The state Ethics Commission on Tuesday decided to investigate a complaint filed against House Speaker Gordon Fox. The question is whether Fox needed to disclose legal work done for the City of Providence.
Jason Gramitt, a staff attorney for the Ethics Commission, calls the step taken by the commission "preliminary. The commission only looks at the complaint and decides whether or not it should authorize an investigation, and so that's all they've done. They didn't offer any opinion as to whether the complaint is a good complaint or a bad complaint."
Every year, when Rhode Island lawmakers start working on a new budget, they face a spending plan mired in red ink. By law, the budget must be balanced by the end of the legislative session, usually in June. But like a boomerang, projected budget deficits zoom back to Smith Hill by the time the new session starts in January. Next year will no different -- Rhode Island already faces the fiscal year starting in July 2014 with an estimated $149 million hole. And the state lacks a plan for overcoming budget deficits that are projected to get far worse with time.
Former Secretary of State and public television executive Susan Farmer has died after a long fight with cancer.
Farmer became the first woman elected to statewide office when she won an election for secretary of state in 1982. Former Providence Journal political columnist M. Charles Bakst said Farmer was the leader in a wave of GOP women winning political office.
As the media burst with news that Gov. Lincoln Chafee was not seeking re-election, the state’s top elected officials crafted statements praising the governor.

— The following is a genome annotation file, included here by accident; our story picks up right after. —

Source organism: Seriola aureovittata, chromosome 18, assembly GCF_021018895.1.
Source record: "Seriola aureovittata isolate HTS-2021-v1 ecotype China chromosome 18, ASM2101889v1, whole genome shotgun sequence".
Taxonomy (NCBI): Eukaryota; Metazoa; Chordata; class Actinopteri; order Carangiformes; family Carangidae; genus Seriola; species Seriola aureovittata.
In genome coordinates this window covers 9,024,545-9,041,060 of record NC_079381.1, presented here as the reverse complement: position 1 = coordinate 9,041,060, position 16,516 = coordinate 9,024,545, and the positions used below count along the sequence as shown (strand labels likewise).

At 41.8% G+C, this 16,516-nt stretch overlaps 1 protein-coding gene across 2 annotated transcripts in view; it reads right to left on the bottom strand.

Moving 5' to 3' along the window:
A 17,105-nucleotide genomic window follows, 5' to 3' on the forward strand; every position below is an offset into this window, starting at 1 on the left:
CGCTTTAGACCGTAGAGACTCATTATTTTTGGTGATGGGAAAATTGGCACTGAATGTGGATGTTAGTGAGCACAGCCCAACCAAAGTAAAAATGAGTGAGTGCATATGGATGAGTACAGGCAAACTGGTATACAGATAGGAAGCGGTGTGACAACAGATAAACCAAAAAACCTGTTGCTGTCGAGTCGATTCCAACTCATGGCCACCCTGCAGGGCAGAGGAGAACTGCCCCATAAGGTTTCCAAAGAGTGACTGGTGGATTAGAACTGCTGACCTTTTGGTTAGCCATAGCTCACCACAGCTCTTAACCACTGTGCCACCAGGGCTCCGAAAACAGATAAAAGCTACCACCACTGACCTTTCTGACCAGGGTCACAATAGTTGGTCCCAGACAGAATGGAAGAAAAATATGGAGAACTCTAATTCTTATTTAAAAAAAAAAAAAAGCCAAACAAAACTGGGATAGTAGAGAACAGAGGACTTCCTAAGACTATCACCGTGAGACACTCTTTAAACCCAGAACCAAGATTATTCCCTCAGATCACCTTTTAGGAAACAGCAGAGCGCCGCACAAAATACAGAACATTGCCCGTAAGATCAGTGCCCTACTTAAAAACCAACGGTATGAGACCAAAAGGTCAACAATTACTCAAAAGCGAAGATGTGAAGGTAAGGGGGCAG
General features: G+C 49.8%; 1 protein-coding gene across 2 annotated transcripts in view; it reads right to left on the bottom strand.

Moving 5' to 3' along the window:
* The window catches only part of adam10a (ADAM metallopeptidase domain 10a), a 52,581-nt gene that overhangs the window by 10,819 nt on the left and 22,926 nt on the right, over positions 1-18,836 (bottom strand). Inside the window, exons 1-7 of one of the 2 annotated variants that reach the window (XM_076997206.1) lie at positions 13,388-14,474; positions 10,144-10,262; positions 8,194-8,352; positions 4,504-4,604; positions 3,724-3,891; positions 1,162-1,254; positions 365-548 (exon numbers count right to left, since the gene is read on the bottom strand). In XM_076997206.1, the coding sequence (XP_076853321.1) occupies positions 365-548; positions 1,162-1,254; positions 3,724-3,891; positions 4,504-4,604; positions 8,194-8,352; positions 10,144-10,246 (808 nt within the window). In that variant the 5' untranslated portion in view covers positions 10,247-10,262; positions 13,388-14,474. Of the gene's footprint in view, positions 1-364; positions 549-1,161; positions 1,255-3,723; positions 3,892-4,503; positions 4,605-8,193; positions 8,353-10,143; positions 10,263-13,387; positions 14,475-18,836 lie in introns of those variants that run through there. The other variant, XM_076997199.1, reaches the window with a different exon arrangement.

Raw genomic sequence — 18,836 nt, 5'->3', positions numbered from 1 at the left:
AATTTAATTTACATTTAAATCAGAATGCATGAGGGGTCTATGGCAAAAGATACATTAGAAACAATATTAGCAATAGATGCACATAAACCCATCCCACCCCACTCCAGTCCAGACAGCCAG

Providence Mayor Angel Taveras and state treasurer Gina Raimondo, who are both expected to run for Chafee’s office, released statements thanking him for his years of public service. Taveras called him a man of integrity, while Raimondo called Chafee an unfailing optimist who always had the state’s best interest at heart.
The head of the state Republican Party is blaming legislative Democrats for failing to improve Rhode Island’s economy. The state’s unemployment rate climbed by a tenth of percent in July, to 8.9 percent.
State GOP chairman Mark Smiley said the General Assembly’s Democratic leaders are wrong to brag about their efforts when the unemployment rate is going in the wrong direction.
Rhode Island voters can expect to decide next year whether to organize a constitutional convention. Voters are supposed to be asked that question once every 10 years.
The question of whether to stage a constitutional convention can be put on the ballot by either the General Assembly or the secretary of state. Secretary of State Ralph Mollis said if the legislature doesn’t pose the question for voters, he’ll put it on the ballot next year.
As same-sex marriage becomes legal in Rhode Island Thursday, state Representative Frank Ferri and his longtime partner are among those planning to mark the day by tying the knot. It took almost 20 years to legalize same-sex marriage in the Ocean State.
Ferri and his partner, Tony Caparco, plan to marry in Warwick this evening with about 300 friends and family members on hand. House Speaker Gordon Fox will perform the ceremony. Ferri, a Warwick Democrat, says the newfound ability of gays and lesbians to marry in Rhode Island will lend special meaning to the nuptials.
Thanks to a cost of living adjustment mandated by the state Constitution, 111 state lawmakers are entitled to get a $307 boost in their annual pay, bringing the yearly amount to $14,947. The pay hike is doubled for House Speaker Gordon Fox and Senate President Teresa Paiva Weed, who get twice the salary of other lawmakers.
Moderate Party gubernatorial candidate Ken Block has hired a veteran of Rhode Island politics to manage his run for governor next year.
Block has hired Jeff Britt to run his latest campaign for governor. Last year, Britt managed a spirited run by an independent challenger to House Speaker Gordon Fox. Block said he thinks Britt has the ability to make a big difference in his campaign.